Regardless, the big challenge for Sharapova is to somehow summon her ClayPova God Mode for two sets in Saturday’s final. That’s essentially what it will take to overcome Serena Williams.

2. Speaking of the World No. 1, her 46-minute dismantling of World No. 5 Sara Errani has to be one of her greatest ever performances. Just look at this tweet:

I tweeted shortly after the match that it’ll take at least a couple decades for us to see a talent like Serena Williams. Enjoy her while she’s around.

3. More than learned, today I remembered that my all-time favorite tennis announcers are by far Javier Frana and Luis Alfredo Álvarez, who do all the tennis broadcasts for ESPN Latin America. I grew up watching tennis and hearing those guys call matches, up until 2008, when I moved to the US. To say I’ve missed them is an understatement. But since five years have passed, I had learned to adapt to the new surroundings, and I’ve started to love Jason Goodall and Robbie Koenig, as well as Darren Cahill, Brad Gilbert, Lindsay Davenport, and Martina Navratilova.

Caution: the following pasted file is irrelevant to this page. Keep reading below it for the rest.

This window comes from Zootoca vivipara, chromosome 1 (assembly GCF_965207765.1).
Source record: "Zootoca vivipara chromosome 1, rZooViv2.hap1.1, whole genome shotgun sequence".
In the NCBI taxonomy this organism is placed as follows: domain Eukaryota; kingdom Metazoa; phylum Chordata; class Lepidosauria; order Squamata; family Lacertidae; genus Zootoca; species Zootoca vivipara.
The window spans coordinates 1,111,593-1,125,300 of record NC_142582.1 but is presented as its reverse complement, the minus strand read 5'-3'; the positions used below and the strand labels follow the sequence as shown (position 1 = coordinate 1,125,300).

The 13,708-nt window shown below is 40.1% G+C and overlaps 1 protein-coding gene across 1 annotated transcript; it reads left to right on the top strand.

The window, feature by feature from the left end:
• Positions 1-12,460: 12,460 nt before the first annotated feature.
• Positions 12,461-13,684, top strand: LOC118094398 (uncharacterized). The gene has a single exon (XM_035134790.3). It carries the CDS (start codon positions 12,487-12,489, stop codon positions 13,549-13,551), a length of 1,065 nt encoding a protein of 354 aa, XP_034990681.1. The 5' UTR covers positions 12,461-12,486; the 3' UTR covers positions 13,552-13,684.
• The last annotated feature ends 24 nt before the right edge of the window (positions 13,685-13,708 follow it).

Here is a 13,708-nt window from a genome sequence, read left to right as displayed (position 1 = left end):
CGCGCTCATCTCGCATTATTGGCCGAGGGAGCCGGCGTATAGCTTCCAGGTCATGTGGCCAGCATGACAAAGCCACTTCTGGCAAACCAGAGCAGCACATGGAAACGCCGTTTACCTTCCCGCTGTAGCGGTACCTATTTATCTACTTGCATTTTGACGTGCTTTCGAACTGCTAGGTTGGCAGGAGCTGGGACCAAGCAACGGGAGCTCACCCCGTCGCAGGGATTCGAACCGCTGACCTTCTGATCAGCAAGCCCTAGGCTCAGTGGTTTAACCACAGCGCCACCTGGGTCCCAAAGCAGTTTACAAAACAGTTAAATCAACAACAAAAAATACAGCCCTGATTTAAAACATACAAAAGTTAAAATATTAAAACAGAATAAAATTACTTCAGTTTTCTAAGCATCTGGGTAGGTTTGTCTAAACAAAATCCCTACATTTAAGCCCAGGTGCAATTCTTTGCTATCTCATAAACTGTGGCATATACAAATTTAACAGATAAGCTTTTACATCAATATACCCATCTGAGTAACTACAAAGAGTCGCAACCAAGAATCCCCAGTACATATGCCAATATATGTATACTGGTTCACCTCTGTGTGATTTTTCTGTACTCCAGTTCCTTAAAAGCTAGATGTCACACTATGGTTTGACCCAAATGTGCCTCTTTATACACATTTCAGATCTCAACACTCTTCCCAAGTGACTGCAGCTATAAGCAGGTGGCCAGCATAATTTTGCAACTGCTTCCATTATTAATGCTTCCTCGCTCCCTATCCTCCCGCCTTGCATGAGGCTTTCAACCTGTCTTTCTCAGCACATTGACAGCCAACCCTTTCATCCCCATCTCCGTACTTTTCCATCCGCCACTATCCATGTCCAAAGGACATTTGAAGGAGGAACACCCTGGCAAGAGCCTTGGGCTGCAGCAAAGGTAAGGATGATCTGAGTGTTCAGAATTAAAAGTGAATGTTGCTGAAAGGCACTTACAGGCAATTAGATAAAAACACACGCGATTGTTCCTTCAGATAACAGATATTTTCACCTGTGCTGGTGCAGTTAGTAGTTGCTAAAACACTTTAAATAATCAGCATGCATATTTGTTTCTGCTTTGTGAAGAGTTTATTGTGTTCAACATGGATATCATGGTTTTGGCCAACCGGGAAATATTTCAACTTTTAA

Still, when I saw that I could watch the women’s semis with their commentary (a nice bonus from ESPN3), I didn’t think twice. And, man, was it wonderful. I missed Frana’s nuanced commentary – particularly how he makes nuts-and-bolts observations about strokes and mechanics seem easily digestible (he kept harping about how Sharapova’s toss goes forward too much, and how Azarenka was getting in trouble with her forehand because she was trying to put spin on the ball with her arm instead of her hand). I missed Álvarez’ excitement after a great shot. I missed hearing just two people call my tennis matches. No studio, nothing. Just two guys who complement each other perfectly talking about a sport they love and still find fascinating after all these years.

Obviously, I’ll be paying more and more attention to the ESPN3 stream options in the future. Maybe I’ve already missed out on a few other occasions when they’ve been present (ESPN Latin America usually does the Slams and the Masters 1000s). Regardless, I’m just glad that today I got a chance to be reunited with old “friends” after all these years.


1. Victoria Azarenka is going to be a force on clay over the next few years, and I definitely think she will win the French Open one day. She has improved so much in every facet of her game on the clay, and there is just no reason why she can’t excel on the surface. Making the semis this year was a huge step. Don’t count her out in the future. Her competitive nature is going to make sure that she figures out how to succeed no matter where she is.